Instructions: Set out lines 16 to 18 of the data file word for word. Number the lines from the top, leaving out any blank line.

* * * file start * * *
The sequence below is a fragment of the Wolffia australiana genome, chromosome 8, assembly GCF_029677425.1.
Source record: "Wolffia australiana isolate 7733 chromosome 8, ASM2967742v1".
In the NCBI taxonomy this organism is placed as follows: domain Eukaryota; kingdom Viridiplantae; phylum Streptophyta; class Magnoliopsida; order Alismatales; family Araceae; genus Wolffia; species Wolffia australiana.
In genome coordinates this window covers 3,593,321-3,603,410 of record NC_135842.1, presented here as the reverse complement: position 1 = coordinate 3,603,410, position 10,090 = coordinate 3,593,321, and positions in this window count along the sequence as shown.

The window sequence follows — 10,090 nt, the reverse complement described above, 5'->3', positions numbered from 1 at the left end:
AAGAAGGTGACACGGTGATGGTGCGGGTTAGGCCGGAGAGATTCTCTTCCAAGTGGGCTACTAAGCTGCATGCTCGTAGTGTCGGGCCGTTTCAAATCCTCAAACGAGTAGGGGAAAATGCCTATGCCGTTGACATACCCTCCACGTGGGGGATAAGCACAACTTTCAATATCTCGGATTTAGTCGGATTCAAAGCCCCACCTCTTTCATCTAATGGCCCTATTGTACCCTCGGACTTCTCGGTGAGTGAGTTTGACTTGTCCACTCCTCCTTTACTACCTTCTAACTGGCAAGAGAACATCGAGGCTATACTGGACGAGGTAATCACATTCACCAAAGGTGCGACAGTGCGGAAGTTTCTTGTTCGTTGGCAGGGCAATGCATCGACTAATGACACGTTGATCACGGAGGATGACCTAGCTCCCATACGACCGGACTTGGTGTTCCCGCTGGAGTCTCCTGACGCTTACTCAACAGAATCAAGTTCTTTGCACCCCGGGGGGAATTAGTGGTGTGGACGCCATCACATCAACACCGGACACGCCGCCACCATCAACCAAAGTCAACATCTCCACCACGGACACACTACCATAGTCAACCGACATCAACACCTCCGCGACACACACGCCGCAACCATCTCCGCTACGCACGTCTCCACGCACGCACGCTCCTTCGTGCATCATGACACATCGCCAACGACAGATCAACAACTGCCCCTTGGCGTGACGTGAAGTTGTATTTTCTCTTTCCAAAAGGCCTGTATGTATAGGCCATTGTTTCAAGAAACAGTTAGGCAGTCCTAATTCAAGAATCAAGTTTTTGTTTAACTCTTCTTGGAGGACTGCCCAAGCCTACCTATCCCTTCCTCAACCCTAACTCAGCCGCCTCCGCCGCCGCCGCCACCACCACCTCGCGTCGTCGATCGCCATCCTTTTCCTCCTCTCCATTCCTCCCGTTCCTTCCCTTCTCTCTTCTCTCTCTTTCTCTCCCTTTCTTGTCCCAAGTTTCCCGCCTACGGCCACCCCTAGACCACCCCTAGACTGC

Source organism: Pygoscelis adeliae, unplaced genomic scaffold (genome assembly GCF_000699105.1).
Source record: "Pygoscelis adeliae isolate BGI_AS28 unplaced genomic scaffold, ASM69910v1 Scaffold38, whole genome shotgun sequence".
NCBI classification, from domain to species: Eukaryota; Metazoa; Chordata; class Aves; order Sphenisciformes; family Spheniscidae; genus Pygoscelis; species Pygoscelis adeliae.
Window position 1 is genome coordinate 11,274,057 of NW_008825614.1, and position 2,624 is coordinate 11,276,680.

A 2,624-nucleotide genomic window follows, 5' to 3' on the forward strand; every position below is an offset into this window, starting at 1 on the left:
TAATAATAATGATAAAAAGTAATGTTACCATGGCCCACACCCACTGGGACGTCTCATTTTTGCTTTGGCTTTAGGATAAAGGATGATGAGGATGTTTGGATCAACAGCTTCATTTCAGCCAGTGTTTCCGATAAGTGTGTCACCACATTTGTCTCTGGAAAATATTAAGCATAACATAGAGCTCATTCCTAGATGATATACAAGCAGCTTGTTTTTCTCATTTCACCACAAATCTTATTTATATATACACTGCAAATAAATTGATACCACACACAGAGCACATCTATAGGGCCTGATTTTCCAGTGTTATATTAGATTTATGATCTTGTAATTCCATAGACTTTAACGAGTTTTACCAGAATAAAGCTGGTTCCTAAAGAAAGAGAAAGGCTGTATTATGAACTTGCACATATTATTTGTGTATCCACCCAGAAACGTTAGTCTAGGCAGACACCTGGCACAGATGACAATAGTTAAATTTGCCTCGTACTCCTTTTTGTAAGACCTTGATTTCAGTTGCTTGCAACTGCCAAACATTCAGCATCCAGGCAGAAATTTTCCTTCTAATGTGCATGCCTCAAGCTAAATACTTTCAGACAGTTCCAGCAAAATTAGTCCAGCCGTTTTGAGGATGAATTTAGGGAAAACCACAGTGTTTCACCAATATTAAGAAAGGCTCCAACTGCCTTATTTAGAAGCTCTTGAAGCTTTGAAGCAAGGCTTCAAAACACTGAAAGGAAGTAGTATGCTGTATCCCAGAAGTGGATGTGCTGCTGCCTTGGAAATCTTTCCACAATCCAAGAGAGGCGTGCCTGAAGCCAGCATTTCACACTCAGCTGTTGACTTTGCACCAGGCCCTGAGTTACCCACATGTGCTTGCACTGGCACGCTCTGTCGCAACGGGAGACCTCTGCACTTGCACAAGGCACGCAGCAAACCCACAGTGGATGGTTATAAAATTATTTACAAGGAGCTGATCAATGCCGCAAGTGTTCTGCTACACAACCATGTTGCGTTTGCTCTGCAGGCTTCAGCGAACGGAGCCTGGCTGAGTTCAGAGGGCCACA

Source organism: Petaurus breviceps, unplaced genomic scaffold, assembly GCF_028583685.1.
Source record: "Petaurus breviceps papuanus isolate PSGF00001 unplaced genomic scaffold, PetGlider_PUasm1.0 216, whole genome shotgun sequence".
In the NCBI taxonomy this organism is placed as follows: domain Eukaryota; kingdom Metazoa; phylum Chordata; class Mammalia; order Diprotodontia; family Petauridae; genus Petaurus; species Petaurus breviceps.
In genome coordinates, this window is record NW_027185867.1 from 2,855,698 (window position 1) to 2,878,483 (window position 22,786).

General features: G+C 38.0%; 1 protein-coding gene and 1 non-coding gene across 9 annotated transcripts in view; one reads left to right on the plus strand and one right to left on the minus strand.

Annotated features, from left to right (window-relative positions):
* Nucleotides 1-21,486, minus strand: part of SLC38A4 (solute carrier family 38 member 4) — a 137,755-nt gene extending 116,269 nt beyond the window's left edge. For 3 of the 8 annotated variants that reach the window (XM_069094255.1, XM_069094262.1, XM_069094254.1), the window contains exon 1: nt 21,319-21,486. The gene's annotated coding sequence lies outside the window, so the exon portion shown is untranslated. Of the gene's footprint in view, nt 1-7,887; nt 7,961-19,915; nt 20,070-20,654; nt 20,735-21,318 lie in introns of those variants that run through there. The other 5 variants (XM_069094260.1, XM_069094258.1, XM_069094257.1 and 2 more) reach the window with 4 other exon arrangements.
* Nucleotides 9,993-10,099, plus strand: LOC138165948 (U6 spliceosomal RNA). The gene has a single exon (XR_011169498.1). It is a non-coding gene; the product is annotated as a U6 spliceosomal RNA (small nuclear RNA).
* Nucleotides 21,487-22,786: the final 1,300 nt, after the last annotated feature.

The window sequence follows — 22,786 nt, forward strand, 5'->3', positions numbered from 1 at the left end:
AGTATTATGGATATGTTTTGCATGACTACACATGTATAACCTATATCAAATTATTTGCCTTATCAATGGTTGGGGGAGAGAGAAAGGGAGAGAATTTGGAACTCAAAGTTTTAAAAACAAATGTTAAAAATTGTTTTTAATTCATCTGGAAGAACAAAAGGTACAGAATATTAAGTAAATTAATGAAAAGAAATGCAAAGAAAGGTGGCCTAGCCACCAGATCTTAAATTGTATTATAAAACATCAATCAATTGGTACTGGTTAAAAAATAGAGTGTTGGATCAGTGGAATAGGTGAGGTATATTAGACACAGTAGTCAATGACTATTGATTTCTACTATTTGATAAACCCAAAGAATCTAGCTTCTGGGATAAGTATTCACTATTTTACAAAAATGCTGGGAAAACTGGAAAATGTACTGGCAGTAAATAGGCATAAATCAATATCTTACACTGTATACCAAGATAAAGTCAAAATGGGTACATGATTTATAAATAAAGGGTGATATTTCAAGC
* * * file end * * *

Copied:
In genome coordinates, this window is record NW_027185867.1 from 2,855,698 (window position 1) to 2,878,483 (window position 22,786).

General features: G+C 38.0%; 1 protein-coding gene and 1 non-coding gene across 9 annotated transcripts in view; one reads left to right on the plus strand and one right to left on the minus strand.

Annotated features, from left to right (window-relative positions):